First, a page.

NEW JERSEY LAWYER

DAILY BRIEFING      08/02/2005


News Briefs

NEW JERSEY’S JOHN’S LAW GETS NATIONAL BOOST
Much like New Jersey’s Megan’s Law a decade ago set a national trend of sex-offender registration laws, the state legislature may have launched another trend with John’s Law. The federal transportation bill recently approved by Congress provides grants to states to enact their own version of John’s Law, which authorizes police to impound the vehicle of someone arrested for drunken driving. That law here was enacted in 2001 after John Elliott was killed in a Pittsgrove car crash by a drunken driver who had been arrested earlier that evening, then released. Elliott had recently graduated from the U.S. Naval Academy. 8-1-05

REACHING OUT TO JAILED IMMIGRANTS AWAITING DEPORTATION
With reason to suspect that large numbers of immigrants are in New Jersey jails awaiting deportation, the Legal Aid Society of New York is visiting jails here to advise detainees of their rights. “It makes the difference in these cases between winning and losing,” said society attorney Bryan Lonegan of a program that includes group seminars followed by individual consultations at county jails. The Migration Policy Institute, a nonprofit think tank in Washington, estimates 20,000 immigrants await deportation in U.S. jails. Although it didn’t provide individual state numbers, it cited 2000 Census data showing New Jersey’s 651,019 foreign-born residents comprised 3.8 percent of the nation’s total 16.9 million that year. New York accounted for 11.5 percent of the nation’s foreign-born. 8-1-05

SERVICES FOR DENNIS M. MAUTONE, KNOWN FOR CRIMINAL DEFENSE
A funeral Mass will be offered Aug. 3 for Dennis M. Mautone, a Belleville solo and former assistant prosecutor in Essex and Hudson counties, who died in a motorcycle crash in Montana. He was 57. He worked as an investigator for the Hudson County Prosecutor’s Office while attending New York Law School. In the late 1980s, Mautone successfully defended accused mobster Manuel Monteiro in a 21-month racketeering trial of 20 defendants in Newark. It was one of the longest criminal proceedings in the nation and one of New Jersey’s most famous mob trials. The Mass will take place at 11:15 a.m. at St. Rose of Lima Church in Short Hills. Mautone’s survivors include his older brother, U.S. Magistrate Judge Anthony R. Mautone in Newark. 8-1-05

TOWN CONSIDERS NEW TWIST ON PAY TO PLAY
Jackson Township may add a new wrinkle to pay-to-play rules. The Township Council in Jackson is considering an ordinance that would require applicants disclose their local political contributions when submitting their proposals to the municipal planning or zoning boards. The rule would require both the applicant and their representatives, such as lawyers and engineers, disclose any contributions to local candidates and political committees for one year prior to the application. 8-1-05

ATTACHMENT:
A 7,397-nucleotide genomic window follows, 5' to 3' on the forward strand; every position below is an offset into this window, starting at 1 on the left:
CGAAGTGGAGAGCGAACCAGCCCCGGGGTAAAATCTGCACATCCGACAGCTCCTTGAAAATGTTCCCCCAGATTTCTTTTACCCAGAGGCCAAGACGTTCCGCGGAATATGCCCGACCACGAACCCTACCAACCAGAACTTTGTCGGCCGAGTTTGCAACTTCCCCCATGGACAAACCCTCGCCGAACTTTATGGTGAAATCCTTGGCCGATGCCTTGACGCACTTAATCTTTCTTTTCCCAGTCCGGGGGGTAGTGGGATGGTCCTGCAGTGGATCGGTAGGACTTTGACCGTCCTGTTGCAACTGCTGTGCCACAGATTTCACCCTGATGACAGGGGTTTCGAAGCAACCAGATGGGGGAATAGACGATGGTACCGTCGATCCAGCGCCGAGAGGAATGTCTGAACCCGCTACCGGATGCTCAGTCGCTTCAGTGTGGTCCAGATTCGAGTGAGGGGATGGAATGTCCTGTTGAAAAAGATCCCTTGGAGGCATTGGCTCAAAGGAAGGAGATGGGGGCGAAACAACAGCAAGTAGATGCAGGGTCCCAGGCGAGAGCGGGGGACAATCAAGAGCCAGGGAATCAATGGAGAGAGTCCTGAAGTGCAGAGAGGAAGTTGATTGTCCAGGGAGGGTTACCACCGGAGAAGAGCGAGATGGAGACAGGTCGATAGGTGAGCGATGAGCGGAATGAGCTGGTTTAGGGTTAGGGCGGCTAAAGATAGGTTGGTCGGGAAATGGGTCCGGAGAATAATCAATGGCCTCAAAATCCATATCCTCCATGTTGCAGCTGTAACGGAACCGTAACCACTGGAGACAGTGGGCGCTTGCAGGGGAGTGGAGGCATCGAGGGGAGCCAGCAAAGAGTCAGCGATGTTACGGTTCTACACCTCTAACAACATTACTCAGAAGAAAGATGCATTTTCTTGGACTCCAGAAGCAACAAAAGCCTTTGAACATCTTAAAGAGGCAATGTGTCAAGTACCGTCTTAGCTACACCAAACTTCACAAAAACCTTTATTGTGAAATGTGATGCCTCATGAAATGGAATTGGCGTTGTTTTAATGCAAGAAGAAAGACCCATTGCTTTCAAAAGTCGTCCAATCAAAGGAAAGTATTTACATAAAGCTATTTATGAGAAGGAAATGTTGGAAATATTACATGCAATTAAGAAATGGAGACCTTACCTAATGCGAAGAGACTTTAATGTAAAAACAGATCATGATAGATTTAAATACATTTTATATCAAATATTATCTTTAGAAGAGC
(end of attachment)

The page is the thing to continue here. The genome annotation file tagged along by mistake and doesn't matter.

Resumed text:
KENYAN OFFERS GOATS, COWS FOR CHELSEA CLINTON
A Kenyan city councilman says he offered Bill Clinton 40 goats and 20 cows for his daughter Chelsea’s hand in marriage in 1990 and is still waiting for an answer. “Had I succeeded in wooing Chelsea, I would have had a grand wedding,” Nakuru Councilor Godwin Kipkemoi Chepkurgor says in the East African Standard newspaper. He also vowed to remain single until he receives a reply from the former president. It’s not known whether Clinton or his daughter ever saw the letter, though 40 goats and 20 cows are nothing to sneeze at. 8-1-05



Today's Decision Summaries

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FROM THE NEW JERSEY SUPREME COURT, MONDAY, AUGUST 1, 2005
NO OPINIONS WERE RELEASED BY THE NEW JERSEY SUPREME COURT ON MONDAY, AUGUST 1, 2005.

THE SUPREME COURT has announced that it will release opinions in STATE v. FRANKLIN, A-64, STATE v. ABDULLAH, A-73, and STATE v. NATALE, A-82/83, on August 2, 2005. The issue on appeal in Franklin addresses whether a trial court may sentence a defendant to an extended term under the Graves Act after a jury acquittal on the charge of using a weapon for an unlawful purpose. The issue on appeal in Abdullah addresses whether the defendant’s sentence, which included consecutive maximum terms and periods of parole ineligibility, was unconstitutional because it was based on facts that were not found by a jury. The issue on appeal in Natale addresses whether a trial court may sentence a defendant to a term that exceeds the presumptive term under N.J.S.A. 2C:44-1f(1) in the absence of additional findings by the jury.



APPROVED FOR PUBLICATION
MOTOR VEHICLES
STATE OF NEW JERSEY, DIVISION OF MOTOR VEHICLES v. PEPE
Appellate Division, A-176-04T2, approved for publication August 1, 2005. (11 pages). Facts-on-Call Order No. 92604